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Tradition in the Kitchen : Settling America

April 04, 1993|LISA KINGSLEY | Kingsley is food editor of Country Home magazine, in which this article first appeared.

The Keep Klean Mission was founded in Milwaukee's Jewish ghetto in 1896. It was set up next to a brewery in order to take advantage of the unlimited supply of hot water; for a penny, anybody could take a bath. In time, however, it became better known for its cooking classes and ultimately as the home of one of the best-selling cookbooks of the 20th Century. In the nearly 100 years since "The Settlement Cookbook" first came out, the book has gone through 34 printings and has sold more than 2 million copies.

Between 1883 and 1900, almost 4,000 Russian, Polish and Romanian Jews landed in Milwaukee, having escaped religious persecution and poverty in their native countries. Once in America, they continued to struggle to escape poverty. The native Jews of Milwaukee were motivated to help because their brethren were in need--and because they wanted to prevent the newcomers from embarrassing the established Jewish community.

"The original idea of the (Milwaukee) mission was to make the children have a jolly time and through games inculcate a few of the primary ideals of good citizenship," wrote Helen Van Valkenburgh in the Milwaukee Free Press in 1910. "The mission had a large assortment of these games with which to beguile the youngster into the guild hall, games such as Parcheesi and checkers and messenger-boy, but strangely enough, these failed completely."

Rather than games, the children demanded work. So founder Elizabeth Kander began after-school cooking lessons for girls, teaching her charges about American foods and economical preparation while preserving many of the students' ethnic foods.

Part of the lessons involved hours of laborious recipe-copying from a blackboard, which took up a lot of time. Kander realized that if these recipes were printed and bound into a volume, the children would take them home to their families, where they would most certainly be put to good use.

When she approached the all-male settlement board for the $18 to do such a project, they sniffed at its "extravagance" and joked that she could go ahead and do it with her own funds--and they would gladly share in the profits.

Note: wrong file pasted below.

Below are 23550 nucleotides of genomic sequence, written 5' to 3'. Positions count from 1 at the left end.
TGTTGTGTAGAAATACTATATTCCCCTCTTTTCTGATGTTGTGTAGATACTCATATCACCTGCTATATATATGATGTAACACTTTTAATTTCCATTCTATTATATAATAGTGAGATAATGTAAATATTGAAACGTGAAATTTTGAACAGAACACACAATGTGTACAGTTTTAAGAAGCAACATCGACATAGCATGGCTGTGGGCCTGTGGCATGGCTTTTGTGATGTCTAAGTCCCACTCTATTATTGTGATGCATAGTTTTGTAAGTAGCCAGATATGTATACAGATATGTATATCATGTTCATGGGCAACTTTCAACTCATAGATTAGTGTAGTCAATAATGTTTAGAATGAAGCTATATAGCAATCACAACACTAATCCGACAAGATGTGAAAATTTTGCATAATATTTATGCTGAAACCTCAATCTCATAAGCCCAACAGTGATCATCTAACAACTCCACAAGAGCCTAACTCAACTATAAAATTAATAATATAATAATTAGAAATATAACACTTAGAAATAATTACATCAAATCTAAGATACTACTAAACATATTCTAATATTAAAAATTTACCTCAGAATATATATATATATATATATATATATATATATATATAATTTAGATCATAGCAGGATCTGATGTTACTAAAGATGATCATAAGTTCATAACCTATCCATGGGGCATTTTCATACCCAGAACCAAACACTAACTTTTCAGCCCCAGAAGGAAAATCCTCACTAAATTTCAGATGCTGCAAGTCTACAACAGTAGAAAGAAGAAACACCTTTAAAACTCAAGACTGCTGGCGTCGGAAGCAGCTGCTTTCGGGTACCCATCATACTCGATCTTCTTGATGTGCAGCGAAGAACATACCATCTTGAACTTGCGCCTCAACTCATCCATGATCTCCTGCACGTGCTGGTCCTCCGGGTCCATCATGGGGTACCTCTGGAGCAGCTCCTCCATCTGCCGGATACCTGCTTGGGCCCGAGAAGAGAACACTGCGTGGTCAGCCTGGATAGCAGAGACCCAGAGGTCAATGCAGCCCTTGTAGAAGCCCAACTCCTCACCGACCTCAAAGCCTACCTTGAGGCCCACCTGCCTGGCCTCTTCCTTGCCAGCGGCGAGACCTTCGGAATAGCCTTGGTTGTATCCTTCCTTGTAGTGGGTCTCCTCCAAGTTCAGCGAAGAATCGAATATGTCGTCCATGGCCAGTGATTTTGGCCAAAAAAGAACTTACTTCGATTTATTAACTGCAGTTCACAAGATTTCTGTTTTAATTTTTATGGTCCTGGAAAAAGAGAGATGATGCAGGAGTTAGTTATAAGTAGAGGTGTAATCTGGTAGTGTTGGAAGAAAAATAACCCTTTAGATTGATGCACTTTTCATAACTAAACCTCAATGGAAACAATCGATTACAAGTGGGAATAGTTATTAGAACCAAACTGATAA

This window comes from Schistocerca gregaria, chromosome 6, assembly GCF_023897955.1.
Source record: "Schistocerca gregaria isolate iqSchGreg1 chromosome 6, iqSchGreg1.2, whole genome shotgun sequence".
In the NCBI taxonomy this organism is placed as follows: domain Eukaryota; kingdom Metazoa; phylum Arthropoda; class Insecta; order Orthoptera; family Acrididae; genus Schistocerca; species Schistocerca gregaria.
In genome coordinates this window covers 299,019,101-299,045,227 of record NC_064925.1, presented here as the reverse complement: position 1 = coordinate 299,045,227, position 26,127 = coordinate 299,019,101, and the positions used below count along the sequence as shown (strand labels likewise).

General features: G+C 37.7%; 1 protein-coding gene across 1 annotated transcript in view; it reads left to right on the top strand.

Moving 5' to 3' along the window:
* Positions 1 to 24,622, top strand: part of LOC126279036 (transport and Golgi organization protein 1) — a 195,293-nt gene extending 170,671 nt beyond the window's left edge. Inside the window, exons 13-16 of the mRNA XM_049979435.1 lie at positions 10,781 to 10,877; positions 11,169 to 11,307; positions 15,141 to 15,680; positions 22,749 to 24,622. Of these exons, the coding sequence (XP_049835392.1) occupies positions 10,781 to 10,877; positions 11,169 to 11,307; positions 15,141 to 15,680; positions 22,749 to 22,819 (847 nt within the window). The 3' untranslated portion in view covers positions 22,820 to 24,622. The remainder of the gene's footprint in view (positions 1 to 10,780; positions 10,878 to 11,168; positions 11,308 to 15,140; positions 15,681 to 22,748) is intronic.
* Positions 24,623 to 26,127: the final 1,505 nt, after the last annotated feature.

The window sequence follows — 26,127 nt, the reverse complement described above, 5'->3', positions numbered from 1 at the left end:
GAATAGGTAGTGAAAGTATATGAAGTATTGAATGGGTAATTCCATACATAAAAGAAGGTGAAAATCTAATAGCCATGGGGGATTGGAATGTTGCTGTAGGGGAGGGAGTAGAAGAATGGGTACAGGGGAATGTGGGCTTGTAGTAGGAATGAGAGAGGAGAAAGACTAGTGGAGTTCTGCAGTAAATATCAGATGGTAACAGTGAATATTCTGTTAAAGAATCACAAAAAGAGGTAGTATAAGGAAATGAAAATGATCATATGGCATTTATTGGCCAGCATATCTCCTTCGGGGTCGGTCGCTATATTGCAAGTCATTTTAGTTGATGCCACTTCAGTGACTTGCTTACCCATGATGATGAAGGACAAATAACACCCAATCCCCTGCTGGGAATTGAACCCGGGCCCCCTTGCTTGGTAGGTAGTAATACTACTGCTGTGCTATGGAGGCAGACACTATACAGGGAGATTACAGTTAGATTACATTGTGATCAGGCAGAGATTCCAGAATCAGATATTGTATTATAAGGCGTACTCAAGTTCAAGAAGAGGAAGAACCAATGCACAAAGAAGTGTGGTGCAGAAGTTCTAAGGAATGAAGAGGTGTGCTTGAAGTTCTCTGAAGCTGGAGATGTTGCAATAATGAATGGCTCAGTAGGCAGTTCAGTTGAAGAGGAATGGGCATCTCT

Kander turned to Gussie Stark Yewdale, who persuaded her husband, Merton Yewdale, the owner of a local printing company, to assist Lizzie in soliciting ads for the manual and in printing it.

In 1901, a 174-page volume called "The Way to a Man's Heart: The Settlement Cook Book" appeared. It contained 500 heirloom recipes gathered from women who, the book boasted, "set the best tables in Milwaukee." Also included were 24 lessons on everything from rendering fat and making kuchen (coffee cake) to building a fire and dusting a room.

*

Books not needed for the classes were sold for 50 cents a copy, and within a year, the 1,000 original copies were gone. The profit was turned over to the settlement board (which should have hung its collective head in contrition) to be distributed to local charities, most of which served children.

After repeated demands for the book, a second printing came out in 1903--and rapidly sold out. Several printings later, the settlement committee realized "The Way to a Man's Heart" was not just a fleeting fancy, and they made a more permanent arrangement. In 1921, the Settlement Cook Book Co. was created. It consisted of a board of women in charge of revising the book to suit the needs of the times and directing its profits to deserving causes. The company continues that work to this day.

In 1953, after bids from several major publishers, Simon & Schuster took over publication and expanded the book to 665 pages. The 1976 edition still had instructions for homemade wine, but in the most recent 1991 edition, called "The New Settlement Cookbook," there are instructions only on how to choose a wine, not make one.

The most recent edition has 1,200 recipes that reflect the whole country's immigrant history: meat ravioli, pad Thai, rosettes and paprika schnitzel , to name a few. But this edition retains at its heart the flavor of Kander's original idea, in the tastes of Milwaukee rye bread, tortes of all kinds and gefilte fish, which once adorned both the finest tables in turn-of-the-century Milwaukee and the humblest tables of the immigrants who lived in the ghetto.

Many of the classic recipes in various editions of "The Settlement Cook Book" have been repeated and refined through the years. Others are relatively new additions and reflect the change in the ethnic fabric of American culture.

Except where noted, these recipes are reprinted, and slightly adapted, from the most recent version of the cookbook, entitled "The New Settlement Cookbook."

MIXED VEGETABLE SPRING STEW

2 tablespoons unsalted butter

1/2 pound new potatoes, scrubbed and cut in half

10 to 12 baby carrots, scrubbed

1 pound green onions, white parts only, trimmed, blanched and cut in half

2 cups shredded lettuce

2 cups shelled peas

1 pound asparagus, trimmed, stems peeled, cut into 1 1/2-inch pieces

1 cup whipping cream

1/2 teaspoon salt

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